First, openly gay film director Todd Holland (right) is accused of telling non-100 percent hetero performers to keep their sexuality hidden in the closet. Several days later, another openly gay film director, Don Roos, was reportedly even more blatant about the idea of keeping actors hanging in the closet. Adding insult to injury, those statements were made at a film festival named Outfest, Los Angeles' annual gay & lesbian cinema smorgasbord.
Holland was quoted as saying that young gay actors “should stay in the closet.” He later wrote a piece stating that his “damning words were: 'If you are that .002 percent [of actors who may be superstar material] … I can't tell you to come out.”
“I never said stay in the closet. …”
(In the LA Weekly, Patrick Range McDonald's asserts that Holland remarked “that when young, gay actors ask for his advice on whether or not they should come out in Hollywood, 'I say, “stay in the closet.”'”)
“I know where you're coming from,” retorted filmmaker Kirby Dick after hearing Holland's remarks (whichever they were, I wasn't there), “but it's a regressive argument.” Dick, whose latest documentary, Outrage, focuses on closeted gay politicians – most of whom are publicly anti-gay – also asserted that if “an A-list actor came out, it would have more impact on the culture than an A-list politician.”
Don Roos (right), the writer-director of The Opposite of Sex and Happy Endings, doesn't think so.
As reported by James F. Mills in Notes from Hollywood, at Outfest's special program “Conversation with Don Roos” the filmmaker stated: “I don't think actors should be out at the level of press, radio, TV and film.”
Roos went on to explain that he'd never cast Mel Gibson or Tom Cruise in a movie because of the negative publicity they've received of late. “When I see Tom Cruise,” Roos was quoted as saying, “I think of Scientology, jumping on a sofa and getting into a fight with Brooke Shields.”
“I prefer more mystery. I don't want to know about [the actor's] political views, whether they're gay or straight.”
He later added, “I have a deep respect for homophobia [in American society] and I don't think it will ever go away. I don't think actors coming out is going to help end homophobia. I think doctors, teachers and lawyers coming out will end homophobia.”
Also: “We're a country of bigots. I don't want that to go away entirely. We wouldn't be interesting anymore.”
Too bad Kirby Dick wasn't around to point out the (regressive) inanity of Roos' argument.
In any case, sofa-jumping or no, Tom Cruise's Valkyrie earned more than US$200 million worldwide, while Mel Gibson, hate him or no, has just been cast in The Beaver, opposite Jodie Foster, who'll also direct. (And whose acting career, if stay-in-the-closeters are to be believed, should have been ruined now that she's out.)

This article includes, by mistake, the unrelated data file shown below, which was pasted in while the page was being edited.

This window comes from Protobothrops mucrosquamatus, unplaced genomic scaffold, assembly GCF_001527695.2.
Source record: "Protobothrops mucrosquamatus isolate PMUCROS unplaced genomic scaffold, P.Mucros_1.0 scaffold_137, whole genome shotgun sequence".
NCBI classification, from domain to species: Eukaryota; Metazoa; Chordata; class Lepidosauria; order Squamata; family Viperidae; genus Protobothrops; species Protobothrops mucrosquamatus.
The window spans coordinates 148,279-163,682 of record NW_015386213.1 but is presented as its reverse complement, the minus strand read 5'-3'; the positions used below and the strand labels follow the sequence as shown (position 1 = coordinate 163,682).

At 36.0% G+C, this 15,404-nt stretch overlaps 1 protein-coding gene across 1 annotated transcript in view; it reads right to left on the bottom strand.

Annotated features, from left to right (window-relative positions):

So, wouldn't Roos hire Susan Sarandon and Tim Robbins because of their liberal political views? What about Clint Eastwood and Bruce Willis and their Republican stance? Should actors then be unwilling to voice their personal opinions about anything?
Also, considering his remarks, Roos would likely never cast Angelina Jolie, Brad Pitt, Matt Damon, Kate Winslet, and all those other performers whose hetero relationships, families, adoptions, affairs, and divorces are discussed ad nauseam in print and online publications the world over. There's no “mystery” there.
I can only assume that Roos' line about his having a “deep respect for homophobia” was merely a case of poorly chosen words, but the “We're a country of bigots…” remark was in bad taste, even if in jest. Just ask any Californian gay couple who didn't get the chance to tie the knot before Proposition 8 became law if they agree that bigotry should not “go away entirely” so the United States can remain “interesting.”
But what bothers me the most about this pro-closet – i.e., pro-dishonesty, shame, fear – attitude is that it's unabashedly hypocritical. After all, it wasn't that long ago when film directors like Holland and Roos could never have been openly gay, let alone openly married to another guy. Just ask Dorothy Arzner (right), Irving Rapper, Mitchell Leisen, George Cukor, and dozens of others like them, many (most?) of whom remained deeply closeted until death.
See also an Entertainment Weekly story in which T. R. Knight, while explaining why he left Grey's Anatomy, claims that the show's executive producer Shonda Rhimes didn't want him to come out of closet at the time of the Isaiah Washington blowout. (Rhimes denies Knight's version of the story.)